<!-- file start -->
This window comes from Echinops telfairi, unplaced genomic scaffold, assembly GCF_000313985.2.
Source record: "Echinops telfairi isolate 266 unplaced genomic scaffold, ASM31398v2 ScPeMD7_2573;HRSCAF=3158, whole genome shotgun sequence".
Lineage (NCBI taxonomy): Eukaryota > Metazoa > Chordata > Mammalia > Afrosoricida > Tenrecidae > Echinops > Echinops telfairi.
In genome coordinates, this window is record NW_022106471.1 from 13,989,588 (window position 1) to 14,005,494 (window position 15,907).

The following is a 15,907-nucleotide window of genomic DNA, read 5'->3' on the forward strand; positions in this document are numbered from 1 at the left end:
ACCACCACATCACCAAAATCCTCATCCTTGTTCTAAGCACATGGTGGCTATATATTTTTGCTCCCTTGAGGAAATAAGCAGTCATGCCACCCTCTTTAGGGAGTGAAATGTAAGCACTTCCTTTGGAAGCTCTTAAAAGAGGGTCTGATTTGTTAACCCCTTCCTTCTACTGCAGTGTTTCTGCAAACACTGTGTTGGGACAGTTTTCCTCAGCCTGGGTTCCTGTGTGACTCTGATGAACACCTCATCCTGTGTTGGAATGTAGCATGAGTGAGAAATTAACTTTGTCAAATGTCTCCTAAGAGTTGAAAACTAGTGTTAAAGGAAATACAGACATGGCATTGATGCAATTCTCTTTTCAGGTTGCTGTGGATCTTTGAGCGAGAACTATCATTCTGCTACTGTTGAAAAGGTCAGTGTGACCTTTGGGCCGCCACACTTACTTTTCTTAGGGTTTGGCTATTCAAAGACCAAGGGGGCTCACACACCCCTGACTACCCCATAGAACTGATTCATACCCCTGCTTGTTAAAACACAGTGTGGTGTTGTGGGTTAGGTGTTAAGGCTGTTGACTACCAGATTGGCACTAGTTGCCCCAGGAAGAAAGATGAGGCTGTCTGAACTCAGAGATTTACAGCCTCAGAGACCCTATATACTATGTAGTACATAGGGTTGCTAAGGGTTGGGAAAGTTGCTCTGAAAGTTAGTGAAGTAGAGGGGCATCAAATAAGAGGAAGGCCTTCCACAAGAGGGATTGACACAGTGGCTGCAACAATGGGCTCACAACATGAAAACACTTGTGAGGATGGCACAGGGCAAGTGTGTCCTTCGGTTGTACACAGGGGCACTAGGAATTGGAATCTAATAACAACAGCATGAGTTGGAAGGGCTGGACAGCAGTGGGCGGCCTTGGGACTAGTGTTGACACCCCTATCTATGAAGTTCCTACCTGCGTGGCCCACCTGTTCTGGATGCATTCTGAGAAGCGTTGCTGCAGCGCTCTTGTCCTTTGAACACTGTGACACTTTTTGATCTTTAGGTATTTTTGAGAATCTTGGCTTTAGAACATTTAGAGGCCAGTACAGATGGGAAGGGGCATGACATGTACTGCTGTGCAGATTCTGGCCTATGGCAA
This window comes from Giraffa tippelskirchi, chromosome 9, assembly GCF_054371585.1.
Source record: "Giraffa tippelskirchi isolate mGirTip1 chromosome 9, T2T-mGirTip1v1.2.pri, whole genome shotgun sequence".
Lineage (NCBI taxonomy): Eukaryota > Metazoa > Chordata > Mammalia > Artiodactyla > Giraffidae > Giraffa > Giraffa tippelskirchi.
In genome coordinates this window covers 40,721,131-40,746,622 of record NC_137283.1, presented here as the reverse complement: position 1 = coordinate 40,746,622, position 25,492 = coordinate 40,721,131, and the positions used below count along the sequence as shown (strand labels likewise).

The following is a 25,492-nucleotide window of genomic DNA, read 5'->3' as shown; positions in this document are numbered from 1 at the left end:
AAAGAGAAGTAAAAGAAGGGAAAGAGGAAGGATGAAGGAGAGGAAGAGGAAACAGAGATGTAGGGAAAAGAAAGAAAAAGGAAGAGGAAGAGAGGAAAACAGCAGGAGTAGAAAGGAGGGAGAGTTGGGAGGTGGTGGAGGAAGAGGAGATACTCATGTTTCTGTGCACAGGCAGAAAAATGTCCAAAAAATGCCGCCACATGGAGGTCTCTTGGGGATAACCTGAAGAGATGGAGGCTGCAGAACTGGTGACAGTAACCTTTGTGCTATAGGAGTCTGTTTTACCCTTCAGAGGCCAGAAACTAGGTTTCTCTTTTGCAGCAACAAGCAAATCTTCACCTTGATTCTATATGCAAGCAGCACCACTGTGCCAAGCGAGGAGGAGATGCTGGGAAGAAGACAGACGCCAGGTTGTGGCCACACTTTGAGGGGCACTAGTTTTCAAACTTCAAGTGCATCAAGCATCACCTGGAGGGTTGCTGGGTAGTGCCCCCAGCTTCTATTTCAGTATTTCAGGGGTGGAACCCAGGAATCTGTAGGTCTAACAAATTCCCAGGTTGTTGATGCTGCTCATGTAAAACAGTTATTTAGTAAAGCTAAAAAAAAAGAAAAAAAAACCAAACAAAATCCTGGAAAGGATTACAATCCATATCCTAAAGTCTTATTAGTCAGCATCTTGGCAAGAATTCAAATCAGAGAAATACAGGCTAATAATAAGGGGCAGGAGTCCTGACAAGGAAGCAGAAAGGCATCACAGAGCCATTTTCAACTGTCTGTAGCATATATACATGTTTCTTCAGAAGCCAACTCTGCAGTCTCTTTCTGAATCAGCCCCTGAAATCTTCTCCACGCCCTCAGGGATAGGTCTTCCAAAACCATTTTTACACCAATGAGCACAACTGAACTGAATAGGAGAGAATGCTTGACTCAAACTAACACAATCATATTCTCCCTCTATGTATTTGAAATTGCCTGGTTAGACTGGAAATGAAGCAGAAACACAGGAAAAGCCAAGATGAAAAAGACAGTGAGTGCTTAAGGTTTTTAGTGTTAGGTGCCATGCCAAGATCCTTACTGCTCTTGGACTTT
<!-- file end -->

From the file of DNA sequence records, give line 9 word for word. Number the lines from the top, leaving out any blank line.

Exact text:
Lineage (NCBI taxonomy): Eukaryota > Metazoa > Chordata > Mammalia > Artiodactyla > Giraffidae > Giraffa > Giraffa tippelskirchi.